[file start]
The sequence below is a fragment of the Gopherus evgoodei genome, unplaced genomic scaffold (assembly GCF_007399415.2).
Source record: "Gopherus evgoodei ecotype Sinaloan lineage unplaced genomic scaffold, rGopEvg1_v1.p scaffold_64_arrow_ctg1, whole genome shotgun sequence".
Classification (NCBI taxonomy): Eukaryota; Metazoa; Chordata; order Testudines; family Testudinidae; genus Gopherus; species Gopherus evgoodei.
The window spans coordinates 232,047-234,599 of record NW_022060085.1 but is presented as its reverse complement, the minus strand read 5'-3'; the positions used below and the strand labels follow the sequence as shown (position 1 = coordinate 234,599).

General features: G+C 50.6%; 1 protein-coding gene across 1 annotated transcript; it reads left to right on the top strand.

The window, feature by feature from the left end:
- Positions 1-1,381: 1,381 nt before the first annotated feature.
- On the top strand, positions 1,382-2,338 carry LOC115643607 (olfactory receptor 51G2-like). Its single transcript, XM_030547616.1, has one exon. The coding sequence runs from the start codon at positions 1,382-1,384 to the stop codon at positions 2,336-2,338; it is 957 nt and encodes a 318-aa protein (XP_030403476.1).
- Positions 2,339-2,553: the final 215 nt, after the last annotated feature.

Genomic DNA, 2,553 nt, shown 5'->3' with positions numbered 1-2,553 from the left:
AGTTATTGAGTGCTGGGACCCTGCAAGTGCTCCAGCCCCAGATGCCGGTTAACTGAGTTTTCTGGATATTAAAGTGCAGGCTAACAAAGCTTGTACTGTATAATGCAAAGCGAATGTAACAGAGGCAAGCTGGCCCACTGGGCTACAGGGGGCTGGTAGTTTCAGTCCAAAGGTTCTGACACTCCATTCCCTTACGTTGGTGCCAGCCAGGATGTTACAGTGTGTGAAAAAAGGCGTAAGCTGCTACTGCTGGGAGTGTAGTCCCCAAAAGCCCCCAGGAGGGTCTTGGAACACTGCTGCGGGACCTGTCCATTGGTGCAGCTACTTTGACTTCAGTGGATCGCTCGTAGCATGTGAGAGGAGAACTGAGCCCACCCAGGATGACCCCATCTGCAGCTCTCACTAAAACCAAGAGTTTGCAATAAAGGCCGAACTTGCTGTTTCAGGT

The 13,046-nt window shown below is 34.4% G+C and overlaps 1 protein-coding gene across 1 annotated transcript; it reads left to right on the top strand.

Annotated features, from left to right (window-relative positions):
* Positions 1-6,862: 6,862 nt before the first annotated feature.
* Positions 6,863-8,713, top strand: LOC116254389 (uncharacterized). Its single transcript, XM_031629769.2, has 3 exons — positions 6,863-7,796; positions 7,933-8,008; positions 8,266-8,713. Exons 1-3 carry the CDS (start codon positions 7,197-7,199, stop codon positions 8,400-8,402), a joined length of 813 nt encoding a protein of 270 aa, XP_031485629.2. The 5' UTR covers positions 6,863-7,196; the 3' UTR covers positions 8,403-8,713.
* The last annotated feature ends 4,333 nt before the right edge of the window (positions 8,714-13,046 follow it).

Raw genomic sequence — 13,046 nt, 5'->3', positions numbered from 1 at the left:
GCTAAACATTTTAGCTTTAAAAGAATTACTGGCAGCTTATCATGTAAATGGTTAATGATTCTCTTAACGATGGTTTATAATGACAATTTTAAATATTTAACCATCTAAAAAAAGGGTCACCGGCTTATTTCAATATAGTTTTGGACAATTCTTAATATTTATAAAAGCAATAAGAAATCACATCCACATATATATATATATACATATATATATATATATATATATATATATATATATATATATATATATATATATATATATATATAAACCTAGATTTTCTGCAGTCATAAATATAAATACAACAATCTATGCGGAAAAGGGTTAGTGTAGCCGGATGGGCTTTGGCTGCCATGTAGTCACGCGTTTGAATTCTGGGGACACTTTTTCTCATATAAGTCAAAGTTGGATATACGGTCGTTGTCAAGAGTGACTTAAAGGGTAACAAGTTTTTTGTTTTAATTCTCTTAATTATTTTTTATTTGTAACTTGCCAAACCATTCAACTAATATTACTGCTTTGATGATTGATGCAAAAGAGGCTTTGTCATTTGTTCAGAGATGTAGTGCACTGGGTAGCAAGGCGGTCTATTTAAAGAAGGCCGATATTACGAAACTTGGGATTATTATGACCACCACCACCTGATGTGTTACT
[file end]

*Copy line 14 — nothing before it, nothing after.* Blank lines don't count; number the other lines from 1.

* Positions 1-6,862: 6,862 nt before the first annotated feature.